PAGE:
This tutorial is available as a PDF. Click here to view or download it
Reflection is a complex physical process, but an easy effect for Paint.NET.
Today, I will show you how to make realistic reflections with our beloved graphics-editing software .
For that, you will need MaDJik's Gravity plug-in.
However, due to the way this plug-in operates, you mustmake sure that whatever you are reflecting doesn't contain a single (semi-)transparent pixel! It should read the top, else also read the text in the tutorial marked with //*this*/.
How to get rid of transparency (If you know how that is done, don't bother reading that mini-tutorial. It's not too relevant for the rest of the tutorial):
Extract whatever you want to reflect (make all around it transparent), duplicate the layer, make a new layer, position it on the bottom of the two we are talking about, fill it with whatever color you wish, merge this layer and the one above, go to the topmost layer (the other reflection), use the Magic Wand, set tolerance to 50% or less, click somewhere around the reflection (to select the transparent area around the reflection, go the layer below, hit Delete, and delete the layer above. Hope you understood
How to sustain transparency will be explained throughout the tutorial.
We will be reflecting this mountain view I've drawn on the water below:
Well, as you see, this 800x600 image has a transparent area on the bottom. It can be seen best if you simply highlight the picture. It will be the water. But first, we need to reflect.
You may download the image, by the way. So you can practice.
Let's :ExpandCanvas: expand the canvas of the image.
Uncheck "Maintain aspect ratio", double the hight, and set the Anchor to "Top".
Next, :DuplicateLayer: duplicate the layer twice. Name the layers from top to bottom:
Flip the Reflection layer vertically.
I recommend trying the "Adding Transparency gradients" part now, which is explained at the bottom of this post, then you can continue here. But do that part with human understanding, so if there's written duplicate a layer or making a layer you already have, use the existing layer instead.
//*If you have transparency, make a big colored box on the Reflection Base layer, and make sure it starts from the utmost top of the image (height = 0), that it has the same width or more as the object or reflection, and that it covers all transparent pixels above the object in ReflectionBase, I still haven't found a way to keep transparency within the object. Make sure that this box doesn not reach the bottom edges of the object.*
Merge the ReflectionBase layer in to the Reflection layer and run the gravity plugin:
All default, direction of the gravity up
Now, go to :ExpandCanvas: Canvas Size, make sure "Maintain aspect ratio" is unchecked, halve the hight, and set the Anchor to "Top".
Next, I recommend deleting the part that is no reflection from the reflection layer, do it by going to the True layer, Magic Wand Tolerance < or = 50%, clicking on the transparent area, inverting the selection, going to the reflection layer, and hitting 'Delete'.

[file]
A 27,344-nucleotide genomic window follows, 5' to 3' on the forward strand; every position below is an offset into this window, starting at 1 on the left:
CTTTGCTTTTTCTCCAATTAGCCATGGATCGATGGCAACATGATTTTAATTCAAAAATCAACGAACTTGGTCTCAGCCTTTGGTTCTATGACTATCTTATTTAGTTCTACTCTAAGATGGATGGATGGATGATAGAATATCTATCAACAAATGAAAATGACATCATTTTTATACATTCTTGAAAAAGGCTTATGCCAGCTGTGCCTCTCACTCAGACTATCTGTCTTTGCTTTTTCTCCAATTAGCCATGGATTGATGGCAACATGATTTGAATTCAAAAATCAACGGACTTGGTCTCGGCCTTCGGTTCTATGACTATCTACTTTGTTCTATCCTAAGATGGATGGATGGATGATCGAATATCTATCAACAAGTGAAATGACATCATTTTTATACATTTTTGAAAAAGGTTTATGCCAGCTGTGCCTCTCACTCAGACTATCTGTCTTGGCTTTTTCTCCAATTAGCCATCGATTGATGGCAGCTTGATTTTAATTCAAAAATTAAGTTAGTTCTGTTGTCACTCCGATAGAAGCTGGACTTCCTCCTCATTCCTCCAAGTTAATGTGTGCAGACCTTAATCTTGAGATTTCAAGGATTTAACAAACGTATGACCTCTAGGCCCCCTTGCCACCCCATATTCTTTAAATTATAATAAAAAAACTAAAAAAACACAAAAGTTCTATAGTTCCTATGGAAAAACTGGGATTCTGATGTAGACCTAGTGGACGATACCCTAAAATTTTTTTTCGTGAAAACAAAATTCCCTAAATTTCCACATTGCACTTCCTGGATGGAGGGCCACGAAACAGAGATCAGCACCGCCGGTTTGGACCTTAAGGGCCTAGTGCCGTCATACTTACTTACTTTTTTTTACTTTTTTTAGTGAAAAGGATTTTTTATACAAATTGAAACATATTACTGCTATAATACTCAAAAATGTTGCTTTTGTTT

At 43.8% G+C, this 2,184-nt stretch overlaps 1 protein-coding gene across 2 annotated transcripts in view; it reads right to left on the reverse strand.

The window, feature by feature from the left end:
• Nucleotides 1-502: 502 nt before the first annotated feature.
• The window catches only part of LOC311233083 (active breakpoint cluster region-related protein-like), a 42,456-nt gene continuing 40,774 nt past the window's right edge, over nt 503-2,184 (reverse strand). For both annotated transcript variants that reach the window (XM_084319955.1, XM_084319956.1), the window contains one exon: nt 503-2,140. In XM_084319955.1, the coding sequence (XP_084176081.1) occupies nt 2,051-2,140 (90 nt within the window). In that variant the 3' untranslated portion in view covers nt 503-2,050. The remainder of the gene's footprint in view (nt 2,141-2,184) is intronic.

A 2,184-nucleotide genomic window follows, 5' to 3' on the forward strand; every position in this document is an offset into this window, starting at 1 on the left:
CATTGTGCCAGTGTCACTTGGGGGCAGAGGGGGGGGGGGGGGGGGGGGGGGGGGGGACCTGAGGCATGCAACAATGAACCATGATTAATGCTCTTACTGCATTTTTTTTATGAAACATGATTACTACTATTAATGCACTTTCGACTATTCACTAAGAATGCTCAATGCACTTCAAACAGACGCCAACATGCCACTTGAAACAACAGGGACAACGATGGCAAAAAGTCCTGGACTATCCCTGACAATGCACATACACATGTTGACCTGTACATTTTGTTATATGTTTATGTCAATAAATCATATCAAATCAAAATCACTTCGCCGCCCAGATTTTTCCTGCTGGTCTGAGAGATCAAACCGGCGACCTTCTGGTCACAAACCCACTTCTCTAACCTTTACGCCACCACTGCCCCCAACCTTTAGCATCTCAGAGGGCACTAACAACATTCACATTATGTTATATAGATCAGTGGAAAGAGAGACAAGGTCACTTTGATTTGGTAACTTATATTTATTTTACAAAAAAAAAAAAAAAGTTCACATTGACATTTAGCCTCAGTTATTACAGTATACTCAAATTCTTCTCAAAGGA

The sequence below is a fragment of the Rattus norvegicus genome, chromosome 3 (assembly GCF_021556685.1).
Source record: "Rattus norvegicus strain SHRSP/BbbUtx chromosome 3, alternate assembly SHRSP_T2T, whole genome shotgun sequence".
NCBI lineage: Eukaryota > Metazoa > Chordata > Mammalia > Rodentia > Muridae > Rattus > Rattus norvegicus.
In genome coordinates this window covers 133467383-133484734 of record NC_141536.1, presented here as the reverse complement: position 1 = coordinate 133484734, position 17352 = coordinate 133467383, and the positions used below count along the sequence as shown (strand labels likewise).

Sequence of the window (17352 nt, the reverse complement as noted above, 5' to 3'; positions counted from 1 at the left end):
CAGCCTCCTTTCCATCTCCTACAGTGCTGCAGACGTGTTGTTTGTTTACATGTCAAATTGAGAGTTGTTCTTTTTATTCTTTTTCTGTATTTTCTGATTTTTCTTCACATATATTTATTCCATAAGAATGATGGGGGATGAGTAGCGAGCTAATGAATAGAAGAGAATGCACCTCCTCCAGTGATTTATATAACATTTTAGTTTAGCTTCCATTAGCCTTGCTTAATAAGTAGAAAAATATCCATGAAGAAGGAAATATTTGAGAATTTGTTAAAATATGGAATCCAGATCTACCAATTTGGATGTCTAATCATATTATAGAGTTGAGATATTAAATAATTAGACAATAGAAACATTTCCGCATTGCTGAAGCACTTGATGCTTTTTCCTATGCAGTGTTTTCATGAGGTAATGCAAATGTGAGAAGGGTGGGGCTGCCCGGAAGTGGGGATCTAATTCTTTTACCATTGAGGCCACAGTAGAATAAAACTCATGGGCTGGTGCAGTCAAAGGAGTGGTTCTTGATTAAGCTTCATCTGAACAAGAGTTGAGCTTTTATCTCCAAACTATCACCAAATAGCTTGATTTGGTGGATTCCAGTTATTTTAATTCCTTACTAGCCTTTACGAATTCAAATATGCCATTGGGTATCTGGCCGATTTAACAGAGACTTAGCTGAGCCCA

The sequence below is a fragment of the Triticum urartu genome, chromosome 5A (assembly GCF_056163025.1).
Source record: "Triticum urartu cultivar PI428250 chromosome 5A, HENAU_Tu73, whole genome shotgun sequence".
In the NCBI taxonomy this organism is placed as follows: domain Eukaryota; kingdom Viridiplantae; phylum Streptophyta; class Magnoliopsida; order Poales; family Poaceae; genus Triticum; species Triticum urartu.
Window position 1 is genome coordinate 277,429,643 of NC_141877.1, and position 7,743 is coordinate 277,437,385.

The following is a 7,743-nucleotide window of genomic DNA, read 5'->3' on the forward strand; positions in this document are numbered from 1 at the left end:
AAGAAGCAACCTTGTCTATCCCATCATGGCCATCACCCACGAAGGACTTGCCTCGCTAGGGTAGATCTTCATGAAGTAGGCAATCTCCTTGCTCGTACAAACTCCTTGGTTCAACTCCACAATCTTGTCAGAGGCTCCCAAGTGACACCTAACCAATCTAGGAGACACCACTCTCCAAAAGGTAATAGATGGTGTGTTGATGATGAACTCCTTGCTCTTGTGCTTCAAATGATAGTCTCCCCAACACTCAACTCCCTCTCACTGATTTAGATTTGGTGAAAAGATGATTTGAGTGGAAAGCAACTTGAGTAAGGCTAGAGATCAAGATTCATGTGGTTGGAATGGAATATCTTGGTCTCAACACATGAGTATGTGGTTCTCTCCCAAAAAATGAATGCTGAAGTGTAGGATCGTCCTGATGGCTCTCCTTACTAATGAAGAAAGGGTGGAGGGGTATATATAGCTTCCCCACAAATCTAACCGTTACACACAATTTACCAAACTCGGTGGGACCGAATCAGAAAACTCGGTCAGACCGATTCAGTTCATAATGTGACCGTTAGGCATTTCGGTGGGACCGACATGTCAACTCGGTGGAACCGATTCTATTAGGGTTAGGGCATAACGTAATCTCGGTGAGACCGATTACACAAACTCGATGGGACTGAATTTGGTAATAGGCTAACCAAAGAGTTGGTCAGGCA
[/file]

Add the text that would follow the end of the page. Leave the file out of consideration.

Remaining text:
//* If you have transparency above the object, then simply delete the rest of the box*/
Now it is up to you how to do the tuning, only thing that matters is that you've done the reflection part. What I strongly recommend doing is moving the reflection up a bit, until you're satisfied, for the Gravity plug-in, however grateful I'm to MaDJik, has it's flaws
Here's what I have done:
Try it out wherever you wish, but make sure there is no transparency it whatever you are reflecting.
In this tutorial the line along which we were reflecting was already given to ease the tutorial. But if it is some other line along which you need the reflection run, you must fill the distance between it and whatever else you want to reflect with a color other than (semi-)transparency, else it won't work!
It other words, I recommend reading the description of the Gravity plug-in before actively using this reflection tutorial.
Now comes an addendum.
Adding Transparency gradients
As you might now, reflections fade away with distance. However, the distance until the total "extinction" of the shadow depends from the "touching point", and it always remains the same.
So if you want to add a realistic transparency gradient, here what I recommend doing:
After having flipped the to-be-reflection vertically (=Reflection layer), make a new layer above the t.-b.-r.-layer,name it "Gradient" draw a filled rectangle from above the upper border of the picture, but not reaching the to-be-reflection:
So if the layer of this rectangle is below the layer of the object you want reflected, and above the layer of the to-be-reflection (the object, but vertically flipped), the rectangle must start from the utmost top of the image (height 0), and end between the lowest point of the object and the highest point of the to-be-reflection.
Duplicate the layer, name the lower one "GradientBase", merge it into the t.-b.-r.-layer (Reflection layer), run the gravity distortion effect, set your primary color to black, and the secondary to white, adjust the transparency gradient, go to the Gradient layer, use the magic wand to select it, go to the layer below and hit delete, than delete the layer with the rectangle.
Here a screenshot: